Injury note: Darius Bazley left yesterday’s game with what the team called a right knee sprain. Bazley did not return and his status for Tuesday’s game is unknown.
A part of some trade speculation, Steven Adams demonstrated his value against Detroit, writes Dorian Craft (USA Today). “Adams was one of the players that Sam Presti made available, and there was significant chatter leading up to the Feb. 6 deadline that the Atlanta Hawks could make a run at securing the veteran center. But the rumors never turned into anything significant, and as such, Adams is staying in OKC. And the benefit to keeping him was on display immediately on Friday night against a Detroit Pistons team that had just traded away Andre Drummond.”
By not trading for Danilo Galliarni, the Miami Heat went against their typical aggressive instincts, says Sam Quinn (CBS Sports). “Miami knows what they’re doing. They have a track record, and they know what Gallinari isn’t: Giannis or LeBron. He is a very good player but not a superstar, and as much as his presence would help the Heat, he hardly assures victory over the Los Angeles teams or Milwaukee.”
Ira Winderman (South Florida Sun-Sentinel) argues that the Heat were smart to not trade for Gallinari. “Had Danilo Gallinari not been linked to the Heat, I think there would be a far different response to the Heat’s trade for Andre Iguodala. Instead, there is a frustration and disappointment of what didn’t happen, instead of the Heat being able to offload a pair of burdensome contracts (Dion Waiters, James Johnson), while not having to dispense of any further draft capital. Putting aside the Iguodala-Justise Winslow debate (which we get to below), the Heat were able to reset their future without any harm to their present situation. That typically is the definition of a smart move.”
The Gallinari-to-Miami trade fell apart because Danilo and the Heat couldn’t agree on a contract extension, and John Hollinger (The Athletic) says that Miami may have let the summer of 2021 dictate their negotiation too much. “If there’s one thing we’ve learned about free agency, it’s that you don’t necessarily need the actual max cap space to get a player. Miami did that exact thing in the offseason with Jimmy Butler, using Josh Richardson’s contract to give themselves enough room to get the All-Star forward. So if the Heat had signed Gallinari to a two-year extension rather than a one-year deal with a team option, they wouldn’t have the $40M or so in cap room that would have been required to sign their whale in 2021. But they would have roughly $25-30M in space (this number is slightly conjectural since it depends on cap holds, future draft picks, and a Gallinari contract that was never actually signed), and that almost certainly would put the Heat in position to get the rest of the space if they really needed it.”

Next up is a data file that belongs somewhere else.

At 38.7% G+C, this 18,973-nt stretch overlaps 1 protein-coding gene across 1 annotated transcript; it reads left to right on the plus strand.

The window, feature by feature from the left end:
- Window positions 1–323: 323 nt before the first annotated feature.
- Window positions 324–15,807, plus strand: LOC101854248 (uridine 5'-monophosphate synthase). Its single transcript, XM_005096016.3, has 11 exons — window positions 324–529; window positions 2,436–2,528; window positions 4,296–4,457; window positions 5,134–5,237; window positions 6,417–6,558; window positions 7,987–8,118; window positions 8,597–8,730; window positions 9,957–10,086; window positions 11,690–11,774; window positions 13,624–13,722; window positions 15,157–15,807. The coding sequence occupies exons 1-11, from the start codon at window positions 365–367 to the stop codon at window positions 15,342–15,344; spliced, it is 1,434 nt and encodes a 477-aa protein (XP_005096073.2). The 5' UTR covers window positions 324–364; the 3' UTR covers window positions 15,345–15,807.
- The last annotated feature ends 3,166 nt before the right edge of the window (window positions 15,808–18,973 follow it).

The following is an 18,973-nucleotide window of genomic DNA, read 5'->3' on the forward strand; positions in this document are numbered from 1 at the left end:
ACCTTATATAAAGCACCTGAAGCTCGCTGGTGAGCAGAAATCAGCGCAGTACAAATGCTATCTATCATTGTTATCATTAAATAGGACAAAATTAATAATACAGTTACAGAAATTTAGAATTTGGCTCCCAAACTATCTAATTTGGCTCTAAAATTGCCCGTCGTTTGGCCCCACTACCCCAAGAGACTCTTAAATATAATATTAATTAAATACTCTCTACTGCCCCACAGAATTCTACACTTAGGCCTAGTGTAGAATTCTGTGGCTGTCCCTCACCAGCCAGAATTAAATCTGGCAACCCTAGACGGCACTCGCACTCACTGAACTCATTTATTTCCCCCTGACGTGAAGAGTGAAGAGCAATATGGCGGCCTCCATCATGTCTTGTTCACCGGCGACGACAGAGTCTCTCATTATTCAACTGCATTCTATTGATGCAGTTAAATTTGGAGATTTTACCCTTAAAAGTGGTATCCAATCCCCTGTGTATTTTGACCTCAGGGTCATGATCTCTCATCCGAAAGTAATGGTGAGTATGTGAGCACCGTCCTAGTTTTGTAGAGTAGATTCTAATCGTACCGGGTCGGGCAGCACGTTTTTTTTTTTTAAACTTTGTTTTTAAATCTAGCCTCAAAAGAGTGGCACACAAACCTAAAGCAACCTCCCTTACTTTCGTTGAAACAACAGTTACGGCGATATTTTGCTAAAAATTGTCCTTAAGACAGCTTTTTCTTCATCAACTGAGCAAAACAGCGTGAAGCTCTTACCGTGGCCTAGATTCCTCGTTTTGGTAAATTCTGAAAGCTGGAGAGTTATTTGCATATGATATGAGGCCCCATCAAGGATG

Per Erik Horne (The Athletic), the Thunder are glad that a quiet deadline allowed them to keep the “family” together. “Dennis Schroder, the most candid Thunder player in the days leading up to the deadline, said he was happy the team stayed intact. ‘It felt pretty good,’ Schroder said of the deadline going by without any trades. ‘It’s a business. There’s a lot of talking. But like I said before we’re a whole family. Sometimes it’s bigger than basketball. We are really good friends off the court as well.'”
Luguentz Dort hasn’t been practicing with the team, reports Maddie Lee (The Oklahoman), keeping his NBA days limited under his two-way contract. “Dort’s contract allows him to spend time with both the Thunder and its G League affiliate, the OKC Blue. But as a two-way player, Dort is limited to 45 days of service with the Thunder. That includes both games and practice days. The number of days he has already used is not publicly available, but Dort has played 17 games with the Thunder. By holding Dort out of Thunder practice, the team can stretch his available days deeper into the season.”
Berry Trammel (The Oklahoman) says that the difference between Boston and Oklahoma City on Sunday was that Boston had an elite player in Marcus Smart. “But the Thunder is not an elite team. OKC is one of the NBA’s 13 winning-record teams and now is 7-15 against the other 12, while feasting (25-6) against the other squads. Stevens heaped praise, pre- and post-game, on the Thunder, talking about how savvy this team has become. Savvy, fun, lovable even. But not great. The Thunder is one player shy of that status, and Sunday, that player was Marcus Smart.”
On the All the Smoke podcast, Kevin Durant threw some major shade at his former Thunder teammates, calling them unskilled players who couldn’t shoot. Durant even went so far as to admit that, before the 2015-2016 season (KD’s last in OKC), he had decided he was going to leave the Thunder.
Author’s note: Before some of you in the comments say that Thunder fans need to get over Durant leaving, this is a friendly reminder that the reason the conversation continues is because Durant keeps talking about his decision while trying to justify why he left.